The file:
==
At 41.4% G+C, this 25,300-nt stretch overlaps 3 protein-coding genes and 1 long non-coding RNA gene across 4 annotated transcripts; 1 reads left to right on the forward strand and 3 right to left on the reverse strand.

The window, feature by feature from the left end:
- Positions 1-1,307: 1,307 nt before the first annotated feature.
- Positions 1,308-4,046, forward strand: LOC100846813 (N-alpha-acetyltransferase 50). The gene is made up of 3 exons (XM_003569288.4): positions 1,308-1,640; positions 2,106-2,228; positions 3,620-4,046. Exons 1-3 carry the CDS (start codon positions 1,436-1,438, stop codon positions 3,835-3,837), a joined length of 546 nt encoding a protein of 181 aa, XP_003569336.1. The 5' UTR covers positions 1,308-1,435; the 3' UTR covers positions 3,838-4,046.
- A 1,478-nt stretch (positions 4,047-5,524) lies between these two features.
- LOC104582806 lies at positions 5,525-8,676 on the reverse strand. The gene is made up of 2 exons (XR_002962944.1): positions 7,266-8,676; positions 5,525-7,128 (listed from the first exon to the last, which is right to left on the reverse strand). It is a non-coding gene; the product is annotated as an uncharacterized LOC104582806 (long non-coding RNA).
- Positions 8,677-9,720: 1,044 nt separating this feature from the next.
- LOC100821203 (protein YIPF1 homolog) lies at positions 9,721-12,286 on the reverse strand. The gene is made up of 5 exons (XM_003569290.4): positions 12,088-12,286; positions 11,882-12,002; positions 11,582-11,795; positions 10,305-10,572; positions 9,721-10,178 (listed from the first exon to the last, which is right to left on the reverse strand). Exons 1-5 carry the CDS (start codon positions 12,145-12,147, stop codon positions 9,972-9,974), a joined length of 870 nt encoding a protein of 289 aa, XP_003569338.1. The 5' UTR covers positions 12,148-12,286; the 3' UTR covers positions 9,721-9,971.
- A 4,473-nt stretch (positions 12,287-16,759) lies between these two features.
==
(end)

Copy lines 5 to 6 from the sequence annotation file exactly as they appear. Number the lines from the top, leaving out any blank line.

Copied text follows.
- A 1,478-nt stretch (positions 4,047-5,524) lies between these two features.
- LOC104582806 lies at positions 5,525-8,676 on the reverse strand. The gene is made up of 2 exons (XR_002962944.1): positions 7,266-8,676; positions 5,525-7,128 (listed from the first exon to the last, which is right to left on the reverse strand). It is a non-coding gene; the product is annotated as an uncharacterized LOC104582806 (long non-coding RNA).